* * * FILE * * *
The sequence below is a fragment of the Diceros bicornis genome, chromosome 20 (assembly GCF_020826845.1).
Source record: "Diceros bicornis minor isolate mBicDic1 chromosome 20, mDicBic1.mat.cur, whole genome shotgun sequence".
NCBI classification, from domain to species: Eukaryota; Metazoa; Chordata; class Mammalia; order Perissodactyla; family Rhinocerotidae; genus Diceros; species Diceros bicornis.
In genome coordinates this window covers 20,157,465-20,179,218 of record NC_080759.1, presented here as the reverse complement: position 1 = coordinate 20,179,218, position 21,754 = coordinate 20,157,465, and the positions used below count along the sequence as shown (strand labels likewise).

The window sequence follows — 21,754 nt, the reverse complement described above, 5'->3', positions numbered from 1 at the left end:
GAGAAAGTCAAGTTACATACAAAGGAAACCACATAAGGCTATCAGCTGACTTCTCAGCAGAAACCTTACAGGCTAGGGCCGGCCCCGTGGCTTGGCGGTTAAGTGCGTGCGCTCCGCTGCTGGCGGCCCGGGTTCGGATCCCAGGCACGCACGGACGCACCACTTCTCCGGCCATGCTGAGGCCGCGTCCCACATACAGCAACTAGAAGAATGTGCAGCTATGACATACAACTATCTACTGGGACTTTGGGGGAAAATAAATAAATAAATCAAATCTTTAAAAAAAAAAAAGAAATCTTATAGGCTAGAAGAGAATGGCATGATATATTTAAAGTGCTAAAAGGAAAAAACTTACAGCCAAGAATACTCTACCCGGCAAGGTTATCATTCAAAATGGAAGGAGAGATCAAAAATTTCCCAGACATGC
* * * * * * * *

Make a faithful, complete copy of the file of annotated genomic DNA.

The sequence below is a fragment of the Diceros bicornis genome, chromosome 20 (assembly GCF_020826845.1).
Source record: "Diceros bicornis minor isolate mBicDic1 chromosome 20, mDicBic1.mat.cur, whole genome shotgun sequence".
NCBI classification, from domain to species: Eukaryota; Metazoa; Chordata; class Mammalia; order Perissodactyla; family Rhinocerotidae; genus Diceros; species Diceros bicornis.
In genome coordinates this window covers 20,157,465-20,179,218 of record NC_080759.1, presented here as the reverse complement: position 1 = coordinate 20,179,218, position 21,754 = coordinate 20,157,465, and the positions used below count along the sequence as shown (strand labels likewise).

The window sequence follows — 21,754 nt, the reverse complement described above, 5'->3', positions numbered from 1 at the left end:
GAGAAAGTCAAGTTACATACAAAGGAAACCACATAAGGCTATCAGCTGACTTCTCAGCAGAAACCTTACAGGCTAGGGCCGGCCCCGTGGCTTGGCGGTTAAGTGCGTGCGCTCCGCTGCTGGCGGCCCGGGTTCGGATCCCAGGCACGCACGGACGCACCACTTCTCCGGCCATGCTGAGGCCGCGTCCCACATACAGCAACTAGAAGAATGTGCAGCTATGACATACAACTATCTACTGGGACTTTGGGGGAAAATAAATAAATAAATCAAATCTTTAAAAAAAAAAAAGAAATCTTATAGGCTAGAAGAGAATGGCATGATATATTTAAAGTGCTAAAAGGAAAAAACTTACAGCCAAGAATACTCTACCCGGCAAGGTTATCATTCAAAATGGAAGGAGAGATCAAAAATTTCCCAGACATGC